WE Stock Alert: WeWork Surges 40% on Bankruptcy Warning

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WeWork (NYSE:WE) stock briefly rocketed up a staggering 110% today after the company flashed a bankruptcy signal to investors. WE stock closed out the day at a less staggering 46% up. In a filing Tuesday, the workplace management company expressed uncertainty over the company’s ability to continue operating under its current business conditions.

According to the once-thriving company, WeWork’s continued losses have forced the company to consider extreme measures like asset liquidation or debt restructuring.

“Our losses and negative cash flows from operating activities raise substantial doubt about our ability to continue as a going concern,” WeWork noted.

WeWork’s collapse comes as a surprise, given the company’s once spectacular valuation. Indeed, in 2019 investors were licking their lips ahead of WeWork’s potential $47 billion initial public offering (IPO), spearheaded by SoftBank Group (OTCMKTS:SFTBY). In the end, however, WeWork ended up going public via a special purpose acquisition company in 2021, with a valuation of just $9 billion.

WeWork’s decline is largely attributable to the rapid transition to remote work in the wake of the Covid-19 pandemic. Indeed, many companies abandoned their leases with WeWork amid seemingly universal work-from-home policies, leaving WeWork in the lurch. The company had this to say about their situation:

“If we are not successful in improving our liquidity position and the profitability of our operations, we may need to consider all strategic alternatives, including restructuring or refinancing our debt, seeking additional debt or equity capital, reducing or delaying our business activities and strategic initiatives, or selling assets, other strategic transactions and/or other measures, including obtaining relief under the U.S. Bankruptcy Code.”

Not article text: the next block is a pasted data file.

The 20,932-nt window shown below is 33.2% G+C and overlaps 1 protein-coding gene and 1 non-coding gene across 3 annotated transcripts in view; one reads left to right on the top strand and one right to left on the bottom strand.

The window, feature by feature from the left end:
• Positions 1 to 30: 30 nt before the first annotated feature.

WE Stock Enjoyed a Trivial Bounce Amid Delisting Concerns

While WE stock’s jump today may warm the hearts of some sentimental investors, it’s otherwise a relatively moot effort, assuming investors aren’t planning on continuing to funnel money into the struggling business.

Indeed, after today’s jump, and subsequent drop, WE is trending at just 18 cents per share, well below the New York Stock Exchange’s $4.00 minimum share price.

Now that isn’t to say that WeWork has no options. The company has mentioned plans to lower its lease costs, and some have speculated that the company’s bankruptcy concerns may give the company leverage with landlords and other creditors. As of last year, WeWork possessed more than 18 million square feet of rentable office space throughout North America.

WeWork’s current goal is to increase both its revenue and profit over the next year in order to avoid bankruptcy. Unfortunately, much of WeWork’s leadership is rapidly abandoning ship, including former Chief Executive Sandeep Mathrani, who resigned from the position in May.

Three more board members resigned last week, citing “a material disagreement regarding Board governance and the Company’s strategic and tactical direction,” said Daniel Hurwitz, who had been chair of the company since May.

WE stock is down more than 80% this year as one of the notable losers of this year’s bull market. The company has shed 97% of its value through its publicly-listed lifetime.

Whether the company manages to make a comeback remains to be seen.

On the date of publication, Shrey Dua did not hold (either directly or indirectly) any positions in the securities mentioned in this article. The opinions expressed in this article are those of the writer, subject to the InvestorPlace.com Publishing Guidelines.

With degrees in economics and journalism, Shrey Dua leverages his ample experience in media and reporting to contribute well-informed articles covering everything from financial regulation and the electric vehicle industry to the housing market and monetary policy. Shrey’s articles have featured in the likes of Morning Brew, Real Clear Markets, the Downline Podcast, and more.

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